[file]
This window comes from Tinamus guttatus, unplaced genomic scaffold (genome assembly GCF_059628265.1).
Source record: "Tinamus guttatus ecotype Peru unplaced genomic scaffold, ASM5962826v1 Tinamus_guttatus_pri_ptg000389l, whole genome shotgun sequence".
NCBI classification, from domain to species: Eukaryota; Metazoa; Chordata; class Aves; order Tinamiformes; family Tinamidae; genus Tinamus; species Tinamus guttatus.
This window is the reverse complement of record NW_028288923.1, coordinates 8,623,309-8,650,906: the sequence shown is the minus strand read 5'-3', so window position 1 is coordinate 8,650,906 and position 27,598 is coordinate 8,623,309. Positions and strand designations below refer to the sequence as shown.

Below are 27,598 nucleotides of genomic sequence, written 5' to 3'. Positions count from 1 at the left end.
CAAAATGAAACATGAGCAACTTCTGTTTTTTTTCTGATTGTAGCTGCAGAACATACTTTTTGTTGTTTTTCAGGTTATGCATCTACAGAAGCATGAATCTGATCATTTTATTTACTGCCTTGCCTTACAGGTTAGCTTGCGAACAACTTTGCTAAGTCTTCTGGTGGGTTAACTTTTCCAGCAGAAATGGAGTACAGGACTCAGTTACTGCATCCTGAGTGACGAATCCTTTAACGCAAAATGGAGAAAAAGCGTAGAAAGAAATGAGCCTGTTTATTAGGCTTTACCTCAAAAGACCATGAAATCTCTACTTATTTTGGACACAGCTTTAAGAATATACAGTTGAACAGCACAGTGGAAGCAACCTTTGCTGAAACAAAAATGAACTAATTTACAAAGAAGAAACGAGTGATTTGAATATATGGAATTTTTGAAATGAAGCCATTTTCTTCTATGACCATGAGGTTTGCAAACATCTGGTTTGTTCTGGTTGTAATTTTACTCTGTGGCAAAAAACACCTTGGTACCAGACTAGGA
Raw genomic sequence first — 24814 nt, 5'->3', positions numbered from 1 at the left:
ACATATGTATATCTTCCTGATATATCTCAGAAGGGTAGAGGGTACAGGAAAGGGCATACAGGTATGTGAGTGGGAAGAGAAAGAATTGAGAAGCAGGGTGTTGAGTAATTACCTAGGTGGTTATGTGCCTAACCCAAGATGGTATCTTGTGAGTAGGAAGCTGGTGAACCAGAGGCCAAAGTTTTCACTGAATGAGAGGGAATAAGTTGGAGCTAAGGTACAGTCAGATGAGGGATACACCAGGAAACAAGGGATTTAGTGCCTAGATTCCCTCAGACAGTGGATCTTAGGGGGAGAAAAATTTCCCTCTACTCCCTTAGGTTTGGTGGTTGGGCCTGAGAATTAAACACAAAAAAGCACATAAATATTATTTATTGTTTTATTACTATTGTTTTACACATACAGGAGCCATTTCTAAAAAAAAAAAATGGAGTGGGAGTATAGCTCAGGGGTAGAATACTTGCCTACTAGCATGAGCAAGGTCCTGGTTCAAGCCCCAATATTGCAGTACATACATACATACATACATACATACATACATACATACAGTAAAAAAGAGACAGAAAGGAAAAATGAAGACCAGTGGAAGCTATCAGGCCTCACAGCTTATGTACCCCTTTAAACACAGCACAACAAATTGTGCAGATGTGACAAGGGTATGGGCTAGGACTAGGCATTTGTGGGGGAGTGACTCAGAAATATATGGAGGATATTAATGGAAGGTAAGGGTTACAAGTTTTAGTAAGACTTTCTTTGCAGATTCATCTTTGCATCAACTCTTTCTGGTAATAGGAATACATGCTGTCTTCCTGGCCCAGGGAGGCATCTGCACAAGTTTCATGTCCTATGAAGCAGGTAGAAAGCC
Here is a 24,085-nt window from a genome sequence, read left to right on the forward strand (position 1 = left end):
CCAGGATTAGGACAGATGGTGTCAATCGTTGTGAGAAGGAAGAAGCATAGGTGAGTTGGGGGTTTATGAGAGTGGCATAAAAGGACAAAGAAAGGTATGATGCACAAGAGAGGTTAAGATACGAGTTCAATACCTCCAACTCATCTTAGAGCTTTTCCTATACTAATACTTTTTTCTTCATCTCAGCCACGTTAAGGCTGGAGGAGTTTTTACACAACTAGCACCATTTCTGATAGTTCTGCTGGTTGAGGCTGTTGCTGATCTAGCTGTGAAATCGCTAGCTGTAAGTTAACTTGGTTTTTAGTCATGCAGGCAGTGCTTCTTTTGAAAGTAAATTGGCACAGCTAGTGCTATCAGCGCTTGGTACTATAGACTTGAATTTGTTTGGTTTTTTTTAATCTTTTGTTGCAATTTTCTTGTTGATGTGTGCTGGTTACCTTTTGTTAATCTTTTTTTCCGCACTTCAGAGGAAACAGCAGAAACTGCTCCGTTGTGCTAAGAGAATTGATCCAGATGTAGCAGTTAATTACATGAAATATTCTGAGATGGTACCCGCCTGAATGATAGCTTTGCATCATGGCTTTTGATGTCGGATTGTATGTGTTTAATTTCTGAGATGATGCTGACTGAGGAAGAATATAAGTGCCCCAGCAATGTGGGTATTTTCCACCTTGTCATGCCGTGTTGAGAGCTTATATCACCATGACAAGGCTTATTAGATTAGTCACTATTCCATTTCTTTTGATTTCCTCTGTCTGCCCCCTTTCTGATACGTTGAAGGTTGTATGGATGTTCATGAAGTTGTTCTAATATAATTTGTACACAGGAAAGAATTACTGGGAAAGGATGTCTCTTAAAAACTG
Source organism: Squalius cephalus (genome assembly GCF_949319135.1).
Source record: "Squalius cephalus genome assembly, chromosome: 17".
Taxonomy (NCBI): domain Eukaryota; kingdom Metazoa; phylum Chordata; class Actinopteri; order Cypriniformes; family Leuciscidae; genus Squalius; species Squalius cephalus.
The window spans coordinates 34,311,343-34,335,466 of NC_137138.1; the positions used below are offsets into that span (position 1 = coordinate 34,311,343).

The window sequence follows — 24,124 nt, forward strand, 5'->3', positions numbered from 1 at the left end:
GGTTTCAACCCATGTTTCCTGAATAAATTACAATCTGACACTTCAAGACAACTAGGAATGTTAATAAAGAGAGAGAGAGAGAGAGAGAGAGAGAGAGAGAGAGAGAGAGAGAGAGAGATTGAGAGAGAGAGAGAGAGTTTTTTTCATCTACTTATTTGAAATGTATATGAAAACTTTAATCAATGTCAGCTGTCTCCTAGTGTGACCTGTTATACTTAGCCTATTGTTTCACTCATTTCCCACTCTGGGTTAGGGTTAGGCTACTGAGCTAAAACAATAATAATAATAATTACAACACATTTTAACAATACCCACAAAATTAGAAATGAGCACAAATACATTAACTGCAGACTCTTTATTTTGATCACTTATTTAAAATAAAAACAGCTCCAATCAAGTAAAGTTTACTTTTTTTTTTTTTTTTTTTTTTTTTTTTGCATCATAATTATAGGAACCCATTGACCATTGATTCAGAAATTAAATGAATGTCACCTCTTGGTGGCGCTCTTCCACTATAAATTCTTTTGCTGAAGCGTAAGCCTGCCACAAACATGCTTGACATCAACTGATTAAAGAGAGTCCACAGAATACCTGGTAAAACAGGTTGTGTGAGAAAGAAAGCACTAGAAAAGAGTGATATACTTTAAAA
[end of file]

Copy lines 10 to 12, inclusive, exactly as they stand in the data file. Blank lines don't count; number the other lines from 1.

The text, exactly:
CCAGGATTAGGACAGATGGTGTCAATCGTTGTGAGAAGGAAGAAGCATAGGTGAGTTGGGGGTTTATGAGAGTGGCATAAAAGGACAAAGAAAGGTATGATGCACAAGAGAGGTTAAGATACGAGTTCAATACCTCCAACTCATCTTAGAGCTTTTCCTATACTAATACTTTTTTCTTCATCTCAGCCACGTTAAGGCTGGAGGAGTTTTTACACAACTAGCACCATTTCTGATAGTTCTGCTGGTTGAGGCTGTTGCTGATCTAGCTGTGAAATCGCTAGCTGTAAGTTAACTTGGTTTTTAGTCATGCAGGCAGTGCTTCTTTTGAAAGTAAATTGGCACAGCTAGTGCTATCAGCGCTTGGTACTATAGACTTGAATTTGTTTGGTTTTTTTTAATCTTTTGTTGCAATTTTCTTGTTGATGTGTGCTGGTTACCTTTTGTTAATCTTTTTTTCCGCACTTCAGAGGAAACAGCAGAAACTGCTCCGTTGTGCTAAGAGAATTGATCCAGATGTAGCAGTTAATTACATGAAATATTCTGAGATGGTACCCGCCTGAATGATAGCTTTGCATCATGGCTTTTGATGTCGGATTGTATGTGTTTAATTTCTGAGATGATGCTGACTGAGGAAGAATATAAGTGCCCCAGCAATGTGGGTATTTTCCACCTTGTCATGCCGTGTTGAGAGCTTATATCACCATGACAAGGCTTATTAGATTAGTCACTATTCCATTTCTTTTGATTTCCTCTGTCTGCCCCCTTTCTGATACGTTGAAGGTTGTATGGATGTTCATGAAGTTGTTCTAATATAATTTGTACACAGGAAAGAATTACTGGGAAAGGATGTCTCTTAAAAACTG
Source organism: Squalius cephalus (genome assembly GCF_949319135.1).
Source record: "Squalius cephalus genome assembly, chromosome: 17".